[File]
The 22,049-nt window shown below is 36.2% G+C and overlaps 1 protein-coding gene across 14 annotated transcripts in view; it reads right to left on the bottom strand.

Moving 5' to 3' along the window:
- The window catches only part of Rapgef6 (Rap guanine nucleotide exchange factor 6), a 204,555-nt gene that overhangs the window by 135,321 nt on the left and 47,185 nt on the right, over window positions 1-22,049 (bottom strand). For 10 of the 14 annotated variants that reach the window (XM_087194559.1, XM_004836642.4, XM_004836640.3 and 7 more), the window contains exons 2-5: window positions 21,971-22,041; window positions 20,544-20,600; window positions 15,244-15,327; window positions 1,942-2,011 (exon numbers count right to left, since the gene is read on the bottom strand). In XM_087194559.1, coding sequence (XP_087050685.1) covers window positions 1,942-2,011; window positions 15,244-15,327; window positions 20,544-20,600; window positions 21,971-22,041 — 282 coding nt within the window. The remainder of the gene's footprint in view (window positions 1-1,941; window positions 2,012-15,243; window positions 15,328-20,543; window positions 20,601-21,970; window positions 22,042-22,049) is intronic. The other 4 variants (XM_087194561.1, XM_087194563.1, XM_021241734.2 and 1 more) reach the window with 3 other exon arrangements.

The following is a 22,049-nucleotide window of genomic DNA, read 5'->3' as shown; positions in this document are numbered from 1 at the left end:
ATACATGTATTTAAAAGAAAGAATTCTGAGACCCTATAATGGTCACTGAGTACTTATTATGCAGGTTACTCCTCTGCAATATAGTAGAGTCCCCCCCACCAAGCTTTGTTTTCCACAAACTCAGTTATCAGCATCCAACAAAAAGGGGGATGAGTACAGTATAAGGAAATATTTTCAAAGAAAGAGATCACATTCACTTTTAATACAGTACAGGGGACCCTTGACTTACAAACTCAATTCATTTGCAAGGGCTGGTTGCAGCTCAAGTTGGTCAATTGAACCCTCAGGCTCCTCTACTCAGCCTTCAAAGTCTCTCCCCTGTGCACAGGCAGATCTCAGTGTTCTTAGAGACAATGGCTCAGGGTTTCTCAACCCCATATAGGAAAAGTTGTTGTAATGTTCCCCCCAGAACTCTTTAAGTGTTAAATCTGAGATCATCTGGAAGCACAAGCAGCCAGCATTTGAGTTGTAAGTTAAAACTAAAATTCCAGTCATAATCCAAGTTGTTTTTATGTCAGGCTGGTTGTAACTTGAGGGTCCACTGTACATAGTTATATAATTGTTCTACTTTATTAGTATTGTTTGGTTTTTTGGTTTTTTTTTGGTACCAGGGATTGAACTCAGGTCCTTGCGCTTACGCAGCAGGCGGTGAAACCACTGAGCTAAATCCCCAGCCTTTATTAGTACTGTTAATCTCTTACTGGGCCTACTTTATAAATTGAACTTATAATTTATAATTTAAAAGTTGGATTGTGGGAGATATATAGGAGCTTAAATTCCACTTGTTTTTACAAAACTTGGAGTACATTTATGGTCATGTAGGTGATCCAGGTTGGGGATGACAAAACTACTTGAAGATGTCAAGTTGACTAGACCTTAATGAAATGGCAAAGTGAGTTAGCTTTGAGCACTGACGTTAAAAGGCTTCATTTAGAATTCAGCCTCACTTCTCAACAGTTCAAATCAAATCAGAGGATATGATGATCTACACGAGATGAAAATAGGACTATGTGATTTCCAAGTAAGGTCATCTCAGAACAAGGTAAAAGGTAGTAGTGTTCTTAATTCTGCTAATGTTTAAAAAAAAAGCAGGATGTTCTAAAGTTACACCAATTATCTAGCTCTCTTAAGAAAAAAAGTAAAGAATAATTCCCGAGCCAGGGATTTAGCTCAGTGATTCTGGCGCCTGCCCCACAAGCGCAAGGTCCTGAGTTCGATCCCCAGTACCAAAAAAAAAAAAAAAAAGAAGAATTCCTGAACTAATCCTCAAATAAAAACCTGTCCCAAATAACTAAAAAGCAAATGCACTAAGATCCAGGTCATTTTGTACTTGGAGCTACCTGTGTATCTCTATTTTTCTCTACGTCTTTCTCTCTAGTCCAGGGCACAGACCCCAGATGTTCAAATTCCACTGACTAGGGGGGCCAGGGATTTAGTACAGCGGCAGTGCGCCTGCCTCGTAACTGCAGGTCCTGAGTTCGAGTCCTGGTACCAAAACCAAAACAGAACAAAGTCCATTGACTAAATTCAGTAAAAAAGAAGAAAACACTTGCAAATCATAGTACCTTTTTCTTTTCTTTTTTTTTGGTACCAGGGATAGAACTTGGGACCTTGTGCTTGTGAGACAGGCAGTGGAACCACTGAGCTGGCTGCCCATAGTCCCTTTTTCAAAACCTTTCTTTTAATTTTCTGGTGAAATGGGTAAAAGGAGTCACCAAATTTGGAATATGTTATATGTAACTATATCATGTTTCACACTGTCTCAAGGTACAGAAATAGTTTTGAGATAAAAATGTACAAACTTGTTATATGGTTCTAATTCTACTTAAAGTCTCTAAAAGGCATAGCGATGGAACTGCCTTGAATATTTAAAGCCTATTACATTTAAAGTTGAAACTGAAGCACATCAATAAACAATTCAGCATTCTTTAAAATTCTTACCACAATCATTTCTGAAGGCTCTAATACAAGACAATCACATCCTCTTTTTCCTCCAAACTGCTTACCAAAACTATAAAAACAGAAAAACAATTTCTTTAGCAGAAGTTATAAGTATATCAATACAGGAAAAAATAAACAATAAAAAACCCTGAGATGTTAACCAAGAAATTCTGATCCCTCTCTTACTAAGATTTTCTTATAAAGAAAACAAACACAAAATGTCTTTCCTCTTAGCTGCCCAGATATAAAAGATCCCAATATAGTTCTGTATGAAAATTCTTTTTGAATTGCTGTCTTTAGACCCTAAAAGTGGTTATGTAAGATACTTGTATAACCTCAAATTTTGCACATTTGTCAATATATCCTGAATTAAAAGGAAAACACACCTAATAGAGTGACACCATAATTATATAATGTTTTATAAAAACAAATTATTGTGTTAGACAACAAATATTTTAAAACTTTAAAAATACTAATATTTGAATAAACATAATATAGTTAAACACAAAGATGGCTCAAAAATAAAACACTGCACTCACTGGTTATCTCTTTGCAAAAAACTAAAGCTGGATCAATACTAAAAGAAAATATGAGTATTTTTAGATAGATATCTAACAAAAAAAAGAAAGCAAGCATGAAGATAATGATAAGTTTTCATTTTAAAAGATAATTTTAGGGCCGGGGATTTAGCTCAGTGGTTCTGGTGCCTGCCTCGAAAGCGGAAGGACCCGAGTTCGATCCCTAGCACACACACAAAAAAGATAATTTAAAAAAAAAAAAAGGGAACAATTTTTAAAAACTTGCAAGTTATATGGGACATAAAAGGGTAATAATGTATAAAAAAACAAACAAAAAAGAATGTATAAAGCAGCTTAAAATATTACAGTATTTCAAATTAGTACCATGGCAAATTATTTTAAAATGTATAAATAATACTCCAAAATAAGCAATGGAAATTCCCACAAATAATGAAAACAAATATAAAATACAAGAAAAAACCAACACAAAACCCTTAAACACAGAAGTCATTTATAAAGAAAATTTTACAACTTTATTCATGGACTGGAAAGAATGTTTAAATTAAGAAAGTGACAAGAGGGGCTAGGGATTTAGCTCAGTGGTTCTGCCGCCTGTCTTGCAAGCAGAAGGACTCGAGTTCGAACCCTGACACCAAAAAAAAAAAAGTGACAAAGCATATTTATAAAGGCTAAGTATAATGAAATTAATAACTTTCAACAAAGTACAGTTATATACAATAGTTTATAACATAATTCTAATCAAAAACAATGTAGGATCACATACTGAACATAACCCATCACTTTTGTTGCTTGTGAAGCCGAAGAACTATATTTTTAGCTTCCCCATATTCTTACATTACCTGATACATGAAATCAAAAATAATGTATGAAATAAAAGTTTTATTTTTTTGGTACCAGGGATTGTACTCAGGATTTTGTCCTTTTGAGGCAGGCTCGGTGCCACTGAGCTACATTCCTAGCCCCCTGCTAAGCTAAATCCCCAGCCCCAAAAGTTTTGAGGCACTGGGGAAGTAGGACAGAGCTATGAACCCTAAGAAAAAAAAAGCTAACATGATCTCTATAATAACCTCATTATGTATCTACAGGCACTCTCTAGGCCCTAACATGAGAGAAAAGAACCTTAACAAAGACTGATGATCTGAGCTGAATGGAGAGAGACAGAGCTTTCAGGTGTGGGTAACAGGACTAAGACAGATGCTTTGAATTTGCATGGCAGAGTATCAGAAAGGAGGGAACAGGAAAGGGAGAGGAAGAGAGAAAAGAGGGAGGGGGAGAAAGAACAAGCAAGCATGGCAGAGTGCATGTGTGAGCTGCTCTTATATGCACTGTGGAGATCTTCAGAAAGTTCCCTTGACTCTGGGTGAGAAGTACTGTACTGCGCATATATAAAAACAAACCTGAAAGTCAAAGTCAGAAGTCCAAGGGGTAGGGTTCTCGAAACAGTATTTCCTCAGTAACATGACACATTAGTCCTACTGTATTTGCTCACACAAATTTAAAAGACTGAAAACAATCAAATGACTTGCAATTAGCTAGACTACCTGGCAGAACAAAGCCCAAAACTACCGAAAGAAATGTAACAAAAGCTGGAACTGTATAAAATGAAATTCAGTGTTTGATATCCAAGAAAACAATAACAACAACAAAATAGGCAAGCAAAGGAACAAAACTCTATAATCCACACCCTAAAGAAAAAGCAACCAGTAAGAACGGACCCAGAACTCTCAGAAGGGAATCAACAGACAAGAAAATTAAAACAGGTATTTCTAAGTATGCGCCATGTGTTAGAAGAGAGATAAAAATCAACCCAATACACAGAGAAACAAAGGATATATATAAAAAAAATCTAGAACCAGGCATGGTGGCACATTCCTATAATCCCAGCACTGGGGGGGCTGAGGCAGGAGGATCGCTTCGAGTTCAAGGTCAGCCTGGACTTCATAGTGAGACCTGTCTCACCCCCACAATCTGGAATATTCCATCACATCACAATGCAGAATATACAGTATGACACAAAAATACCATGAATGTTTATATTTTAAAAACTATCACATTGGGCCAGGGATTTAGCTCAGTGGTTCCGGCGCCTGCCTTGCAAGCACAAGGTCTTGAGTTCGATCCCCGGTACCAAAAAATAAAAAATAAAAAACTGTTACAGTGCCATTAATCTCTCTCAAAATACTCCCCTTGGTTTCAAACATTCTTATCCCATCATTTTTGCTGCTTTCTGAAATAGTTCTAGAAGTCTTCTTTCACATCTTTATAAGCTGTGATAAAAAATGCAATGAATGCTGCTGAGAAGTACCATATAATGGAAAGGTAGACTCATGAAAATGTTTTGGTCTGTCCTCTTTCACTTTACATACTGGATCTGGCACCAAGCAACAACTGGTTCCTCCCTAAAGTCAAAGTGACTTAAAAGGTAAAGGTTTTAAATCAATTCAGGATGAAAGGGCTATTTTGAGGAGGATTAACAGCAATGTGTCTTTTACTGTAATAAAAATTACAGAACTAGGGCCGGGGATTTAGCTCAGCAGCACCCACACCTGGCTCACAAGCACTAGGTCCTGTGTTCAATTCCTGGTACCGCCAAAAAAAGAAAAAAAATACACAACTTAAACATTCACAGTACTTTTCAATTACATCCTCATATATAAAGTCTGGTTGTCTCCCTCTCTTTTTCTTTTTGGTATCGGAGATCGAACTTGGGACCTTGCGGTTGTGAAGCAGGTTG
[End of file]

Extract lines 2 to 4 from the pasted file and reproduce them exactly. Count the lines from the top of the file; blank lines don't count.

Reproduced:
Moving 5' to 3' along the window:
- The window catches only part of Rapgef6 (Rap guanine nucleotide exchange factor 6), a 204,555-nt gene that overhangs the window by 135,321 nt on the left and 47,185 nt on the right, over window positions 1-22,049 (bottom strand). For 10 of the 14 annotated variants that reach the window (XM_087194559.1, XM_004836642.4, XM_004836640.3 and 7 more), the window contains exons 2-5: window positions 21,971-22,041; window positions 20,544-20,600; window positions 15,244-15,327; window positions 1,942-2,011 (exon numbers count right to left, since the gene is read on the bottom strand). In XM_087194559.1, coding sequence (XP_087050685.1) covers window positions 1,942-2,011; window positions 15,244-15,327; window positions 20,544-20,600; window positions 21,971-22,041 — 282 coding nt within the window. The remainder of the gene's footprint in view (window positions 1-1,941; window positions 2,012-15,243; window positions 15,328-20,543; window positions 20,601-21,970; window positions 22,042-22,049) is intronic. The other 4 variants (XM_087194561.1, XM_087194563.1, XM_021241734.2 and 1 more) reach the window with 3 other exon arrangements.

The following is a 22,049-nucleotide window of genomic DNA, read 5'->3' as shown; positions in this document are numbered from 1 at the left end: